Blessings on the box is right! So glad (but not surprised) that everyone was OK. Sorry about the generator, that really sucks. I am very lucky to have a spouse with the time and inclination to take care of all that stuff for me, so I just don’t have to worry about it. I’m sure Angela feels the same way and is willing to forgive a little grumpiness.

  2. Cindy says:

    Love you both!

  3. Jason says:

    Accidents happen and cost of repair is likely a fraction of fixing any minor accident on a car. Yes, culture in this country is car focused in most cities. There has been some improvements over the last decade in certain cities, but there is a long way to go.

  4. dr2chase says:

    People to be grumpy with, is Shimano. That’s a breakable part (y’all broke it, right?), yet apparently not listed as an orderable part. This should be a painless trip, exchange a few dollars for the part and their time, and all better, but it’s not.

    For anyone who’s interested in the mechanical detail and the part itself, years ago I got a bee in my bonnet to see how much of one of these guys is rebuildable. I decided it wasn’t, but I happened to take exactly the relevant pictures for this problem, and put them up on Flickr for Dorea:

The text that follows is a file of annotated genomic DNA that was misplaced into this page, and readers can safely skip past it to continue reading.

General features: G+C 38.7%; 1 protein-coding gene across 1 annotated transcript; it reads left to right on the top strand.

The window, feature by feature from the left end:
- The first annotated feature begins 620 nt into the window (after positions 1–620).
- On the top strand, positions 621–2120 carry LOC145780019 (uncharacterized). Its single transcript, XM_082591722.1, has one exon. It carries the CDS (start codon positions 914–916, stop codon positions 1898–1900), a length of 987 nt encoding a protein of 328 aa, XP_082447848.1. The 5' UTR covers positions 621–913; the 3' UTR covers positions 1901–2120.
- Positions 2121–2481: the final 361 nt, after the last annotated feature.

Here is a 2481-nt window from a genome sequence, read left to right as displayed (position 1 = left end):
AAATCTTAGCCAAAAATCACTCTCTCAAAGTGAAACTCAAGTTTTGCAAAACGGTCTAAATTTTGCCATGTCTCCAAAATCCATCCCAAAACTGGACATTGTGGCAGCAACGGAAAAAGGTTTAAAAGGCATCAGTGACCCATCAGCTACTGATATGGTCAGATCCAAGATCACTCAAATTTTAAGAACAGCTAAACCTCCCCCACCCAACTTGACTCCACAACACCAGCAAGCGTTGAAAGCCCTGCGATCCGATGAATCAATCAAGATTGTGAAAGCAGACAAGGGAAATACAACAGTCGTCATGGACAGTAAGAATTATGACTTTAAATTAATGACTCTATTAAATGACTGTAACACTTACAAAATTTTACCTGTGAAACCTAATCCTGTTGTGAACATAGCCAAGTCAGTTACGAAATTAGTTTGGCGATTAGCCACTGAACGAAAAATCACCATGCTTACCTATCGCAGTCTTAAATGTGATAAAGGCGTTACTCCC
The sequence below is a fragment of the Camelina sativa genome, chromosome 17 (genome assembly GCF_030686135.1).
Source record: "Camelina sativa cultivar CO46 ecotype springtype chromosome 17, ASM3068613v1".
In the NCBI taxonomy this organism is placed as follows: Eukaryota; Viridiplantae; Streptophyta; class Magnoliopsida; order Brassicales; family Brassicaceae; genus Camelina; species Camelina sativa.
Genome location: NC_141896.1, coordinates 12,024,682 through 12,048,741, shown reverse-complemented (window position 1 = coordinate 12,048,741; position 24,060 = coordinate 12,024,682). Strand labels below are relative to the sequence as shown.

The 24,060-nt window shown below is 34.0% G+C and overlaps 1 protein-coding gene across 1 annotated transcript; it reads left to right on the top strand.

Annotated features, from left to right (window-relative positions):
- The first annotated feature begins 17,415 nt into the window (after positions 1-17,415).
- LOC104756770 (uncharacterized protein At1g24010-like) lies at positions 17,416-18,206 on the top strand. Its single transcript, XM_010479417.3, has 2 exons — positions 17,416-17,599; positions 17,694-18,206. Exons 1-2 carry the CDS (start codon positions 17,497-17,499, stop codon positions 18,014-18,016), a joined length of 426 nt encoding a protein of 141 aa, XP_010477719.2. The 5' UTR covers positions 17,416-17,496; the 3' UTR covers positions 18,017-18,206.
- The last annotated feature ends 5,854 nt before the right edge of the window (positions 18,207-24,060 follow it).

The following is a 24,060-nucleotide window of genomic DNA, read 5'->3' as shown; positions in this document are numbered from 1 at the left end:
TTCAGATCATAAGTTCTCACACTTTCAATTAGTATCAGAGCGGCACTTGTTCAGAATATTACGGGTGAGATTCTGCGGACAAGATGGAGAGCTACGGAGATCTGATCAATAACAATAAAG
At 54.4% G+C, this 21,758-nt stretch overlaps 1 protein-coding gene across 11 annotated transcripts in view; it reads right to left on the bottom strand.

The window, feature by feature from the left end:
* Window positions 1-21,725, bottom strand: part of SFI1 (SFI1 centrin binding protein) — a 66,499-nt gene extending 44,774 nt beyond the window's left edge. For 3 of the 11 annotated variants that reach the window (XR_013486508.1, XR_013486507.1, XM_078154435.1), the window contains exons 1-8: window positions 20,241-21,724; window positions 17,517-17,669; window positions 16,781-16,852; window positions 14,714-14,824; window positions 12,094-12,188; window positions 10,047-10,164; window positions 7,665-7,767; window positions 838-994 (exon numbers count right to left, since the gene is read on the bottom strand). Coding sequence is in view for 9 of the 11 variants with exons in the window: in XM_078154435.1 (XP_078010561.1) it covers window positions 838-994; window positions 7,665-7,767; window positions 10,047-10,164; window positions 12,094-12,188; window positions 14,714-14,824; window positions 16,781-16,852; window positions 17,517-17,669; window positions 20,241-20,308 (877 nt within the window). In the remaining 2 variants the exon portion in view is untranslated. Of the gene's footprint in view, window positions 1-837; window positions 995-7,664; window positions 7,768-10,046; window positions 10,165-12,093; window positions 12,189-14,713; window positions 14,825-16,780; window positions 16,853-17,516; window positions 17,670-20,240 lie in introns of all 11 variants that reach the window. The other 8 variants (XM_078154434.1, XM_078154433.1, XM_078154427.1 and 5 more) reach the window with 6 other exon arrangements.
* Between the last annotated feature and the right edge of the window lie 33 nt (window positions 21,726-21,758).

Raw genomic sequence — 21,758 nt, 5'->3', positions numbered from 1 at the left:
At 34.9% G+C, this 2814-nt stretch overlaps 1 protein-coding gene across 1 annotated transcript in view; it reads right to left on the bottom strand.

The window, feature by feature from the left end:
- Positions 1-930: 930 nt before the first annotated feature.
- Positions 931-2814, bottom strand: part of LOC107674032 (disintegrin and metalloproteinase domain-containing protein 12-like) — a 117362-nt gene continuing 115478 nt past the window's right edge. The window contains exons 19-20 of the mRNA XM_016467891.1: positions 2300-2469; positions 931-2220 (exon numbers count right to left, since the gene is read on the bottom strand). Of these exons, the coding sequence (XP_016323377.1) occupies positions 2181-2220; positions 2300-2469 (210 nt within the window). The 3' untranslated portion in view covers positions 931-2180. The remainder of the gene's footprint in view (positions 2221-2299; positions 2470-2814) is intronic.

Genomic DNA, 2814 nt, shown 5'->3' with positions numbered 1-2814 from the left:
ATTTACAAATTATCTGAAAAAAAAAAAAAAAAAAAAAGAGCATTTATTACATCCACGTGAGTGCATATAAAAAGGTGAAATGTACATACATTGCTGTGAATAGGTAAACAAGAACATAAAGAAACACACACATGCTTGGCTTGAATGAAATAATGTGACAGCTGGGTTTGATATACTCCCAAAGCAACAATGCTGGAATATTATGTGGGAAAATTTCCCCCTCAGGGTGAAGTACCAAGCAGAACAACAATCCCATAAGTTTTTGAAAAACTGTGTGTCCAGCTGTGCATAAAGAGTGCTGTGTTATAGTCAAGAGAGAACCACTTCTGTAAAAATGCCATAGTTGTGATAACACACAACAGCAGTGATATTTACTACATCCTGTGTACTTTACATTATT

http://www.flickr.com/photos/32419497@N05/sets/72157629376429491/

    (What I want, is for someone who knows the 3-d printing song and dance, to say, “hey, get me one of those, I could make a copy for you, no sweat.” I’m pretty sure all the hubs use the same plastic connector bits, since they all use the same plug.)

  5. Dorea says:

    Those photos are awesome, and in case anyone is following along on the details, the broken part is the one in this picture:

    http://www.flickr.com/photos/32419497@N05/6899006979/in/set-72157629376429491

  6. sara says:

    I, too, feel grateful that Peter went along with my ideas when I first proposed the bakfiets and then the Xtracycle… and then the Yuba. When we are riding somewhere together and I am riding behind him, say he with two of the kiddos on the Yuba and I with one on the Radish, I find myself wanting to call out all time, things like, “Hey, you’re too close to the parked car. You’re gonna get doored. Do you see that car zipping up in the intersection ahead? etc. etc.” Now I think good communication is important when riding together but that isn’t what really is happening– he isn’t riding the way I would ride and here I am being a “back seat” bicyclist! I have to check myself, bite my tongue, for hey, he IS out riding with our kids all the time, too, and he loves them as much as I do.

  7. RickS says: